The Essays: Or Counsels, Civil and Moral of Francis Bacon ... Ed., with an Introduction and Notes

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A.C. McClurg & Company, 1900 - 275 pages
 

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Page 40 - Doth any man doubt that if there were taken out of men's minds vain opinions, flattering hopes, false valuations, imaginations as one would, and the like, but it would leave the minds of a number of men poor, shrunken things, full of melancholy and indisposition, and unpleasing to themselves...
Page 40 - But it is not the lie that passeth through the mind, but the lie that sinketh in and settleth in it, that doth the hurt such as we spake of before. But howsoever these things are thus in men's depraved judgments and affections, yet truth, which only doth judge itself, teacheth that the inquiry of truth, which is the love-making or wooing of it, the knowledge of truth, which is the presence of it, and the belief of truths which is the enjoying of it, is the sovereign good of human nature.
Page 222 - God Almighty first planted a garden; and, indeed, it is the purest of human pleasures; it is the greatest refreshment to the spirits of man; without which buildings and palaces are but gross handyworks...
Page 240 - STUDIES serve for delight, for ornament, and for ability. Their chief use for delight, is in privateness and retiring: for ornament, is in discourse; and for ability, is in the judgment and disposition of business...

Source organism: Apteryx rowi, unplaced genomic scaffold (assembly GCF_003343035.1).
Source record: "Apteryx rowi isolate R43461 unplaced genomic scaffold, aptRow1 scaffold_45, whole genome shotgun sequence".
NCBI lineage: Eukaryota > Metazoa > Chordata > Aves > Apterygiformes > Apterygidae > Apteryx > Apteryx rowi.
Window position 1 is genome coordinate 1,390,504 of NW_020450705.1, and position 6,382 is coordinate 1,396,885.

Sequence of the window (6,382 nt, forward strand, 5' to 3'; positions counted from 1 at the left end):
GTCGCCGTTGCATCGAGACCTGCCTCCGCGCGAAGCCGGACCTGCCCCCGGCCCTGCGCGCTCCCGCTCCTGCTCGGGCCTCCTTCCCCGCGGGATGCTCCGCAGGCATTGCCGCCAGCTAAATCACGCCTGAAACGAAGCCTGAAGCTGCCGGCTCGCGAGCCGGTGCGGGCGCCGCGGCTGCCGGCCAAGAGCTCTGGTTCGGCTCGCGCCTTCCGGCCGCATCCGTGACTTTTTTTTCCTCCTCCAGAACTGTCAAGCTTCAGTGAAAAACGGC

Page 224 - And, because the breath of flowers is far sweeter in the air (where it comes and goes like the warbling of music) than in the hand, therefore nothing is more fit for that delight than to know what be the flowers and plants that do best perfume the air.
Page 45 - It is as natural to die as to be born, and to a little infant perhaps the one is as painful as the other. He that dies in an earnest pursuit is like one that is wounded in hot blood, who for the time scarce feels the hurt' and therefore, a mind fixed and bent upon somewhat that is good, doth avert the dolours of death. But above all, believe it, the sweetest canticle is Nunc dimittis, when a man hath obtained worthy ends and expectations.
Page 42 - To pass from theological and philosophical truth to the truth of civil business, it will be acknowledged, even by those that practise it not, that clear and round dealing is the honour of man's nature ; and that mixture of falsehood is like alloy in coin of gold and silver, which may make the metal work the better, but it embaseth it.
Page 242 - So if a man's wit be wandering, let him study the mathematics ; for in demonstrations, if his wit be called away never so little, he must begin again : if his wit be not apt to distinguish or find differences, let him study the schoolmen ; for they are cymini sectores : if he be not apt to beat over matters, and to call up one thing to prove and illustrate another, let him study the lawyers' cases : so every defect of the mind may have a special receipt.
Page 101 - It is true that a little philosophy inclineth man's mind to atheism, but depth in philosophy bringeth men's minds about to religion ; for while the mind of man looketh upon second causes scattered, it may sometimes rest in them, and go no further; but when it beholdeth the chain of them confederate, and linked together, it must needs fly to Providence and Deity...
Page 105 - ... of a better nature than his own, could never attain. So man, when he resteth and assureth himself upon divine protection and favour, gathereth a force and faith which human nature in itself could not obtain. Therefore, as atheism is in all respects hateful, so in this, that it depriveth human nature of the means to exalt itself above human frailty.

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